likewise, we, the parents of the saul williams-es of the world, wanted our children to be free of the burden of racism, but at the same time we tacitly expected them to wave the flag of racial solidarity -- an action our children rightly perceive as equally burdensome. but there was more.

i got around to one of the harder aspects of our relationships while driving saul back to the hotel, which once had been a major department store and was now remolded as a luxury french quarter location. tourism is how new orleans makes its money. saul had wondered aloud about the young kids tap dancing on the sidewalk, hustling chump change, their bare torsos shinning, their air jordan sneakers with bottle caps embedded in the soles as surrogate taps. what could one say: don’t dance for your supper? in one way or another, don’t we all dance to the system’s piper in order to receive money?

“i believe we males are divided by the absent father syndrome.” saul quietly listened. it’s the dominant social reality of black family life. we older men are not there. and i wasn’t saying it as some lofty abstraction—i am in my second marriage. although i have a good relationship with my offspring, there was a time when i was not there.

far too many of our young men wouldn’t recognize their fathers if they were confronted at gunpoint. this male alienation, youth from elder, also too often unavoidably leads to a psychosis of self-hatred as young men father children but are estranged from the mothers of those children, except that the
manifestation of the self-hatred is actualized in a visceral hatred by the single-father young black man for the absent-father older black man.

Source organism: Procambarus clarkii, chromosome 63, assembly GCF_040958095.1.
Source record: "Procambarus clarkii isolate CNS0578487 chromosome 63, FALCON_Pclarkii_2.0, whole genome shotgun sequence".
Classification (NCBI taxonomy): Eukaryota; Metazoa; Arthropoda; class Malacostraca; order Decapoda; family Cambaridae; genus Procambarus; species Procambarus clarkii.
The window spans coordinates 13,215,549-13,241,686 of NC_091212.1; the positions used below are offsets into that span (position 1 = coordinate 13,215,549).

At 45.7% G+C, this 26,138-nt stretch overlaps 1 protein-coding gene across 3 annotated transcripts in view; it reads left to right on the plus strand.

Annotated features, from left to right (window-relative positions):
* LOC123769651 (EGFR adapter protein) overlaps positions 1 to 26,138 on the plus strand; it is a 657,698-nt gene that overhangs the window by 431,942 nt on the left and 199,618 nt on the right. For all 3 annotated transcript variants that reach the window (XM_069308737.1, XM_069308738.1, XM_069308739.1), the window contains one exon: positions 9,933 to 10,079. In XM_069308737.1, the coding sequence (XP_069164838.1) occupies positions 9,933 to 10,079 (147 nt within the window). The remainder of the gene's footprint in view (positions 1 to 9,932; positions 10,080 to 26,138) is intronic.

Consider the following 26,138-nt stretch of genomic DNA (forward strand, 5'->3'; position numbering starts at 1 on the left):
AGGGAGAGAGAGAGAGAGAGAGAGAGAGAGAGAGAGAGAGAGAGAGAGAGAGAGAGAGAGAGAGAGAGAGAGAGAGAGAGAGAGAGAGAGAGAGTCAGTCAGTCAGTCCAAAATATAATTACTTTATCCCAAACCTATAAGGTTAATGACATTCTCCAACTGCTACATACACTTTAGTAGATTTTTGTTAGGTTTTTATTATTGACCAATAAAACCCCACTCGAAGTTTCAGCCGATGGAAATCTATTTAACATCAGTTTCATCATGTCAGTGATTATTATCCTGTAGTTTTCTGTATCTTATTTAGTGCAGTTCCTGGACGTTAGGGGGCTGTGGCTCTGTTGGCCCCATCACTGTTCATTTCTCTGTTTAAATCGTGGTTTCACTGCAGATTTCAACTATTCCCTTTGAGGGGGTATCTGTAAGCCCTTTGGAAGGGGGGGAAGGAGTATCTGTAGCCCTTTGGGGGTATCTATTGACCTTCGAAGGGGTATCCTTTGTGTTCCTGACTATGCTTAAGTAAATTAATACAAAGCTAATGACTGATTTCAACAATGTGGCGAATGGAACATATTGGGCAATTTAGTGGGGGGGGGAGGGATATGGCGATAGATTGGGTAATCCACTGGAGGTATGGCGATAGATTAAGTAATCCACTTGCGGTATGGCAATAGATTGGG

as we pulled up to the hotel, saul tentatively asked if i had time to attend his show, he would put my name at the door, although he knew i was really busy and probably didn’t have – i told him i would try to make it. we both knew a 10:30pm, punk-hop show wasn’t my particular cup of herbal peppermint tea.

i had forgotten that saul was coming to town, so i was pleasantly surprised when he had called me before noon the morning of the show. it was a touching act of filial respect. he didn’t have to reach out. i immediately suggested we go out for coffee, tea, or whatever. he agreed. now he was inviting me to go out. would i agree?

finding agreement is the question confronting our respective generations: can we agree to support each other, agree to participate in each other’s lives, even as we recognize that although we are both black, we are actually born of two different worlds, actually see each other and our respective futures in two different and sometimes contentious ways?